A small boy loses his dog—and readers help him find it.
Doug, a black-haired Asian child, sits forlornly on a park bench, an empty leash hanging limply from his hands. A few dogs frolic nearby; one wallows in mud. The narrator sympathizes, then invites readers to help Doug out and poses the first of several questions, in boldfaced type: “What does your dog look like, Doug?” This evokes the answer “scruffy,” rendered in fuzzy, dark type. On subsequent pages, questions to Doug, his responses, and successive instructions to readers are all boldfaced. All these highlight new vocabulary and act as identifiers so children may distinguish from an array of depicted dogs, as in the directive to “Call ‘Here Scruff!’ to all the scruffy dogs.” Will children take this bait? Of course, and on the following spread, the scruffy dogs come running. And so it proceeds. The narrator asks questions, and Doug responds—but only in speech balloons, offstage. After the opening spreads, the story isn’t so much about Doug as about children’s following irresistible instructions—patting, tickling, kissing dogs!—while exercising visual acuity and honing vocabulary and sentence-meaning skills. A final instruction delivers a surprise, a joyous reunion, and the narrator’s gratitude. An empathic, easy-to-understand situation and sturdy pages make this a good choice for the very young, and the rollicking watercolor, pencil, and digital-media illustrations will provide plenty of entertainment at sharing time.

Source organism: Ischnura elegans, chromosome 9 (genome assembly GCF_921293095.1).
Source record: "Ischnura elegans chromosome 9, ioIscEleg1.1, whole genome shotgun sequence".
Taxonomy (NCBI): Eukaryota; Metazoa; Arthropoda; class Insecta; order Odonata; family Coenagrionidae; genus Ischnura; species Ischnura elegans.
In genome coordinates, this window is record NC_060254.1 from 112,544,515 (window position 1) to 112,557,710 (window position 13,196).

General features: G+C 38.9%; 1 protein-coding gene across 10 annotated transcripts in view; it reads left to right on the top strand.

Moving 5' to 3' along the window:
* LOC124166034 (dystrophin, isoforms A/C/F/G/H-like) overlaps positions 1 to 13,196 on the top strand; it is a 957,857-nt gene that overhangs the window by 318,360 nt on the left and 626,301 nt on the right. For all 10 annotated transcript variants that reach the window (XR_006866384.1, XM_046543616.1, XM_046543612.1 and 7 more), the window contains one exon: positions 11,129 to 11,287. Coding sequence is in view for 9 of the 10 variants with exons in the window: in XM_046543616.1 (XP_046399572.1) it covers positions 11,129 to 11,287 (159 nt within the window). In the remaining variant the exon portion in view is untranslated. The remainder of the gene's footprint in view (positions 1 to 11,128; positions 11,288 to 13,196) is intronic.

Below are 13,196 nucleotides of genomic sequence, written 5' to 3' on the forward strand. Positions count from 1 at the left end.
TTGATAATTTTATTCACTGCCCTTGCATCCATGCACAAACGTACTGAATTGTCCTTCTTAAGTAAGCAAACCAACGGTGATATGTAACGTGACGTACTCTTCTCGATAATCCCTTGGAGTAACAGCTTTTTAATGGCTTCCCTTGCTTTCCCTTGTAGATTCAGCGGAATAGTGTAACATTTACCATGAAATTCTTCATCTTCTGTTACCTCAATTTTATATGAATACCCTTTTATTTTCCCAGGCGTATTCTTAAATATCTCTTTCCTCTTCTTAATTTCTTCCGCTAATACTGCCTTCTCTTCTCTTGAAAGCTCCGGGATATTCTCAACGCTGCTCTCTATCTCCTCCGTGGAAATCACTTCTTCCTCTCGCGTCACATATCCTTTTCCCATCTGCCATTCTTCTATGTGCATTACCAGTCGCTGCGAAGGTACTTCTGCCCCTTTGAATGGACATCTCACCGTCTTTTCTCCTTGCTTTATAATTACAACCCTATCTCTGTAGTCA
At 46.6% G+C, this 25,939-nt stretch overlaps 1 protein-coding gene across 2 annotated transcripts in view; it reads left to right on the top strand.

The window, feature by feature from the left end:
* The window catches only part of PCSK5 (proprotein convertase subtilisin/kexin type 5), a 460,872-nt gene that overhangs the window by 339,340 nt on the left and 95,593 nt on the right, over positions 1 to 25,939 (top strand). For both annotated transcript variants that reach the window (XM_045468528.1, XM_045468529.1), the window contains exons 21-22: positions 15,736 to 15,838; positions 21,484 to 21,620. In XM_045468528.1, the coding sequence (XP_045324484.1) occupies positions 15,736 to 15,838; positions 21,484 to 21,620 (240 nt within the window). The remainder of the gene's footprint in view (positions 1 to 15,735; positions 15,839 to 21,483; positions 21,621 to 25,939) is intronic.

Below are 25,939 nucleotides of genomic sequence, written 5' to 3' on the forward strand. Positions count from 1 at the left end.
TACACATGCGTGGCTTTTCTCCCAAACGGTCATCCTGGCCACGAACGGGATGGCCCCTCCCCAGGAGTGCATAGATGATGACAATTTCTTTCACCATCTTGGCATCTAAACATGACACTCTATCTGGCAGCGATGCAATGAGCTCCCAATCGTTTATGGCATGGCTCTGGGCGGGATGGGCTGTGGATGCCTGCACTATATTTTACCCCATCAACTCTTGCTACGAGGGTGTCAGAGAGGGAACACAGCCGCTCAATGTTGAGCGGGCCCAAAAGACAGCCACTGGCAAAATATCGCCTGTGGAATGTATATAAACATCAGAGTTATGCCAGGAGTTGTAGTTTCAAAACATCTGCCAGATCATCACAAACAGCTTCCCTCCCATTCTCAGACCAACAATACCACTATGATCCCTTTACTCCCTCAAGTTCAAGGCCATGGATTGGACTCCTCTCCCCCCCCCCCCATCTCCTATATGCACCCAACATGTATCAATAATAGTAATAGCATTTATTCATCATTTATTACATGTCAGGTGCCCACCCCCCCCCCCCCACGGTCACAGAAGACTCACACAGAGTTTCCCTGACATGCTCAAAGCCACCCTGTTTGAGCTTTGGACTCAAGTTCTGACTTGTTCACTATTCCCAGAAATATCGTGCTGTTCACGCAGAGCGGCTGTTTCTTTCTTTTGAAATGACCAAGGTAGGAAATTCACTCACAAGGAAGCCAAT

Lively interactive fun. (Picture book. 2-5)